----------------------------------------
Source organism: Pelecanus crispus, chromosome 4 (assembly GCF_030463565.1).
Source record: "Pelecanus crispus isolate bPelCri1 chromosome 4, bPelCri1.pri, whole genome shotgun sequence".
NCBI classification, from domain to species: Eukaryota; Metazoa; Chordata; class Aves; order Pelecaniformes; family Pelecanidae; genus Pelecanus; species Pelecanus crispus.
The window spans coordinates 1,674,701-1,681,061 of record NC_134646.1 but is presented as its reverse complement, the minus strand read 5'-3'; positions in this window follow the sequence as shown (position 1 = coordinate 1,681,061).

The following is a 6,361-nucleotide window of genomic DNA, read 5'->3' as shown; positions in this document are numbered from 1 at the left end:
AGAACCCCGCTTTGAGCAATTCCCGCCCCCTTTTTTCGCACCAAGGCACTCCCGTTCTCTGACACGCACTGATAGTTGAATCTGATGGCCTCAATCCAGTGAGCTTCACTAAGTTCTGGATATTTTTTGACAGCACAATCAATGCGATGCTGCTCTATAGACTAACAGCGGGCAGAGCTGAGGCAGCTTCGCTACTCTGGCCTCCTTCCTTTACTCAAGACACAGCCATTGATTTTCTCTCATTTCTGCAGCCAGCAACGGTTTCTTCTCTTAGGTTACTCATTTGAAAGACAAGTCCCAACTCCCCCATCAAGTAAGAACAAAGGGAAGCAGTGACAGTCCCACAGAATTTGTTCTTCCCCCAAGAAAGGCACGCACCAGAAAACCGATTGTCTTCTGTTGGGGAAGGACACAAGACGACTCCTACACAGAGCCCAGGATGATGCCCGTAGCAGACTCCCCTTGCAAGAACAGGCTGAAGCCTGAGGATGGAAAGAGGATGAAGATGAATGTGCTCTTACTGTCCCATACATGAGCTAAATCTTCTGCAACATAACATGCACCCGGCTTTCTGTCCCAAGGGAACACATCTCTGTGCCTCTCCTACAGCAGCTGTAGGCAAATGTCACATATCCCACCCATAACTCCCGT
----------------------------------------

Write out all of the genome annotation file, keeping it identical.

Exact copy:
Source organism: Pelecanus crispus, chromosome 4 (assembly GCF_030463565.1).
Source record: "Pelecanus crispus isolate bPelCri1 chromosome 4, bPelCri1.pri, whole genome shotgun sequence".
NCBI classification, from domain to species: Eukaryota; Metazoa; Chordata; class Aves; order Pelecaniformes; family Pelecanidae; genus Pelecanus; species Pelecanus crispus.
The window spans coordinates 1,674,701-1,681,061 of record NC_134646.1 but is presented as its reverse complement, the minus strand read 5'-3'; positions in this window follow the sequence as shown (position 1 = coordinate 1,681,061).

The following is a 6,361-nucleotide window of genomic DNA, read 5'->3' as shown; positions in this document are numbered from 1 at the left end:
AGAACCCCGCTTTGAGCAATTCCCGCCCCCTTTTTTCGCACCAAGGCACTCCCGTTCTCTGACACGCACTGATAGTTGAATCTGATGGCCTCAATCCAGTGAGCTTCACTAAGTTCTGGATATTTTTTGACAGCACAATCAATGCGATGCTGCTCTATAGACTAACAGCGGGCAGAGCTGAGGCAGCTTCGCTACTCTGGCCTCCTTCCTTTACTCAAGACACAGCCATTGATTTTCTCTCATTTCTGCAGCCAGCAACGGTTTCTTCTCTTAGGTTACTCATTTGAAAGACAAGTCCCAACTCCCCCATCAAGTAAGAACAAAGGGAAGCAGTGACAGTCCCACAGAATTTGTTCTTCCCCCAAGAAAGGCACGCACCAGAAAACCGATTGTCTTCTGTTGGGGAAGGACACAAGACGACTCCTACACAGAGCCCAGGATGATGCCCGTAGCAGACTCCCCTTGCAAGAACAGGCTGAAGCCTGAGGATGGAAAGAGGATGAAGATGAATGTGCTCTTACTGTCCCATACATGAGCTAAATCTTCTGCAACATAACATGCACCCGGCTTTCTGTCCCAAGGGAACACATCTCTGTGCCTCTCCTACAGCAGCTGTAGGCAAATGTCACATATCCCACCCATAACTCCCGT